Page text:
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Presently, ADS-B messages are broadcast on

  1. 1090 Mhz Mode S Extended Squitter
  2. VHF Data Link Mode-4 (VDL-4)
  3. Universal Access Transceiver (UAT) 978 Mhz

First 2 Frequencies have relevant ICAO standards and third one is predominantly used in America.

Out of the first 2, how to identify in which frequency ADS-B messages are transmitted ?

Also, Presently how many Air Traffic Control around the world use ADS-B messages as means of enforcing surveillance ?.

If installing ADS-B receivers (ADS-B IN) and relevant software are cost-efficient, (Like Flightradar24), Why many ATCs aren't making the switch and if ATC are using ADS-B messages, why do ATC still assign Squawk code ?.

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    $\begingroup$ I think you have the answer in your question for 1 and 3. 1090 MHz and 978 MHz. VHF data link operates on aircraft VHF frequencies. You might want to try a cleanup on your question to focus on a single topic at a time. $\endgroup$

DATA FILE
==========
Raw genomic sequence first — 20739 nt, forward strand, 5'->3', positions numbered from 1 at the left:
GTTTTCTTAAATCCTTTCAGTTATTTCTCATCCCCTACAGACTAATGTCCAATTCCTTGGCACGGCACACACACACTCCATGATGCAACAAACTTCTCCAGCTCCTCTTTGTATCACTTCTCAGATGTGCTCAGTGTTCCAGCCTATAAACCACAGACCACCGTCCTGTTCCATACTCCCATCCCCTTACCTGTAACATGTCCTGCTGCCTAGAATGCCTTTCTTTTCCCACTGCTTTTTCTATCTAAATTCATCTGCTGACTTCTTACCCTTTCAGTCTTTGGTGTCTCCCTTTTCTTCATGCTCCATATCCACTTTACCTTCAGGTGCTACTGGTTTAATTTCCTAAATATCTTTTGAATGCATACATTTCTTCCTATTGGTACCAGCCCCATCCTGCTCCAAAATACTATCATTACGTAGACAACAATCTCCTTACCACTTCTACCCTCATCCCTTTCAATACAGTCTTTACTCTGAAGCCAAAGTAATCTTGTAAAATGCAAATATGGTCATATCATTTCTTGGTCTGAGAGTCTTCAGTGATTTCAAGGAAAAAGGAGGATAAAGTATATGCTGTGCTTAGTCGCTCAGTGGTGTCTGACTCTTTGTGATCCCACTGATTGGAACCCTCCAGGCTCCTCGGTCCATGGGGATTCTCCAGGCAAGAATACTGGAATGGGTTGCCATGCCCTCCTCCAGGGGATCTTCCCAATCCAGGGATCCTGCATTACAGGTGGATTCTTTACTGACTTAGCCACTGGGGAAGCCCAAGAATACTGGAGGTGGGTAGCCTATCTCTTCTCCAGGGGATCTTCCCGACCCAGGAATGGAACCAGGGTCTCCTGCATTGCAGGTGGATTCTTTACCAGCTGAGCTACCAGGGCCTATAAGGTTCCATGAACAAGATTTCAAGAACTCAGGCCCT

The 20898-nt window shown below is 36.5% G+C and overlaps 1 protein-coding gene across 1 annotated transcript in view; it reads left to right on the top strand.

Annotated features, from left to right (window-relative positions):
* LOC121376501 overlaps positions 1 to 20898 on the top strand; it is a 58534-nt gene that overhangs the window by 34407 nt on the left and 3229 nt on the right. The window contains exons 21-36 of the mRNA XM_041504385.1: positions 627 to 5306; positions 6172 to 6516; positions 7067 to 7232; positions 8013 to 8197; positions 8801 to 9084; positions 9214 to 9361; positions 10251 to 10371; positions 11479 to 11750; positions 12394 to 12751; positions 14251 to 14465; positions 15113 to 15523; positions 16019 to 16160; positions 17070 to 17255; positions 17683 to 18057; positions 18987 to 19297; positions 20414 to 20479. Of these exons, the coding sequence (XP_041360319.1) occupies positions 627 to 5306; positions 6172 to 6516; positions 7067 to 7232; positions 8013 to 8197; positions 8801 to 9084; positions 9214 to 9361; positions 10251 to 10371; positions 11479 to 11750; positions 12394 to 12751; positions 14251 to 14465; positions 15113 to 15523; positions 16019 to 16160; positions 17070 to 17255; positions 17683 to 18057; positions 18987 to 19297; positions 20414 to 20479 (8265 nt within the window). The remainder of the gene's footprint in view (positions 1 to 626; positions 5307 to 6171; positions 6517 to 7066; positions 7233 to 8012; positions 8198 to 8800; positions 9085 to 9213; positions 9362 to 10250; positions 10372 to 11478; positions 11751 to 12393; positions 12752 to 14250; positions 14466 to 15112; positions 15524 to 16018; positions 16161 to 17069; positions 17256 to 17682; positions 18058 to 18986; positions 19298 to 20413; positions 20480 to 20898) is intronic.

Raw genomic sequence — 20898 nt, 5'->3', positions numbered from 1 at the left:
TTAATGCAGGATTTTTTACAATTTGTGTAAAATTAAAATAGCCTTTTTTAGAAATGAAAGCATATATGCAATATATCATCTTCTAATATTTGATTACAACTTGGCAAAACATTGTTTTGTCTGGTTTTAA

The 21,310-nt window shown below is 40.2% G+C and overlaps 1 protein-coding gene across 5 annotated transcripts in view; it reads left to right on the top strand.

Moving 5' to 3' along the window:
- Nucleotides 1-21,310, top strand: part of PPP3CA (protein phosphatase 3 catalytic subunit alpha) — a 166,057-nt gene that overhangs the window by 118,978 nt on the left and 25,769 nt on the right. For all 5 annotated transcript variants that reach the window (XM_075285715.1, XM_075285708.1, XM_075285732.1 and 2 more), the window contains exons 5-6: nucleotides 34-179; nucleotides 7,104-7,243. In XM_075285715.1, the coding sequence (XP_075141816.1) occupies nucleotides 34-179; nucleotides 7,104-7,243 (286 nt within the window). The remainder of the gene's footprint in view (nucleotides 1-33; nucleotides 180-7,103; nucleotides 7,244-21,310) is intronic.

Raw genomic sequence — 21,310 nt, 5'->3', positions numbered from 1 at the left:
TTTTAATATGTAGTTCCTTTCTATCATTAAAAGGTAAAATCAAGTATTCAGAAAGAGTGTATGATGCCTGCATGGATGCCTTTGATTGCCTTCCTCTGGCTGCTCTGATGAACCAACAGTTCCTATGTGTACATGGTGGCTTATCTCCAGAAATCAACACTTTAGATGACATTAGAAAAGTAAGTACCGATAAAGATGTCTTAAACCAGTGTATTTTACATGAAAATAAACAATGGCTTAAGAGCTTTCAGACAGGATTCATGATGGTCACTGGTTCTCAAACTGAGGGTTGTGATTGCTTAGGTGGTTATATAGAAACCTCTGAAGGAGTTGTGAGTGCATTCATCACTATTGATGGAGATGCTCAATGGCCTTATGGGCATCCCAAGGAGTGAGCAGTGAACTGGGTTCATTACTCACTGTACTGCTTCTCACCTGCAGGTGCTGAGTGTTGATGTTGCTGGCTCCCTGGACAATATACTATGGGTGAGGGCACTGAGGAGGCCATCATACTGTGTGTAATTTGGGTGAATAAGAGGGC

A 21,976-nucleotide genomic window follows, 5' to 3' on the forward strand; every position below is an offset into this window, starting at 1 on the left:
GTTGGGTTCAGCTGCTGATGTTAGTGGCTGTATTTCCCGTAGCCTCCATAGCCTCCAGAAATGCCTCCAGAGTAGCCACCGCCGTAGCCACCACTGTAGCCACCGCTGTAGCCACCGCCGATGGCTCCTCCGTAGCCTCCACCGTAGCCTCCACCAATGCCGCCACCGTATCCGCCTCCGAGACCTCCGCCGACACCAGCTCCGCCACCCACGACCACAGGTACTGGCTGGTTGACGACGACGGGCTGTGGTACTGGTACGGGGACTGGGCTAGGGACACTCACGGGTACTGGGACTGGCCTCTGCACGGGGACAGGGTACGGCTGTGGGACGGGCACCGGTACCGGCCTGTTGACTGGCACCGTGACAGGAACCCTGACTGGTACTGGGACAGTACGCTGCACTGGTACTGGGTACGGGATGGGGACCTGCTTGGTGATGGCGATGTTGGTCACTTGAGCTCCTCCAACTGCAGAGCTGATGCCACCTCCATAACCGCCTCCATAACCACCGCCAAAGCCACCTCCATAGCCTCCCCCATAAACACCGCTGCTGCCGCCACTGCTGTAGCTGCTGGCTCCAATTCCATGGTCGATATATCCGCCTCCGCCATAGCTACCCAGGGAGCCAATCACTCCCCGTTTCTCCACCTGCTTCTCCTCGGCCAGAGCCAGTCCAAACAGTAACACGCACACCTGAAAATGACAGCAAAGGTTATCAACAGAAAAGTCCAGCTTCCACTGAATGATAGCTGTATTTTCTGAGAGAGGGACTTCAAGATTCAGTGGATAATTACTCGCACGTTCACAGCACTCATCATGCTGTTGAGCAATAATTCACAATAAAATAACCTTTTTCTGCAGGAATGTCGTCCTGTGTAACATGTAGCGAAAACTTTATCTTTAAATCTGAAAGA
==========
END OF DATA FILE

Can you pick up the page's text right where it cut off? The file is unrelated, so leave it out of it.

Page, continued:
– BradHards
    Jun 8, 2023 at 9:22

1 Answer 1

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  1. 1090 MHz Mode S Extended Squitter. This is broadcast on 1090 MHz. It is a capability embedded in virtually all current Mode S transponders. The transponders also support Enhanced Surveillance which allows ATC to request most ADS-B data fields (AKA: BDS Registers) directly via Mode S datalink. In some areas ADS-B ground stations are used to provide ATC surveillance in areas where radar coverage is unavailable (mostly mountainous areas.)
  2. VDL Mode 4 has been in development in the northern European area (predominantly Sweden). It operates within the VHF aviation band, initially 118 MHz to 137 MHz. From a 2011 report from ICAO, the operating band has been expanded to 112 MHz to 137 MHZ. Frequencies are assigned by ATC.
  3. UAT operates on 978 MHz.

As ASE is based on a one question-one answer concept, please post your other questions separately.

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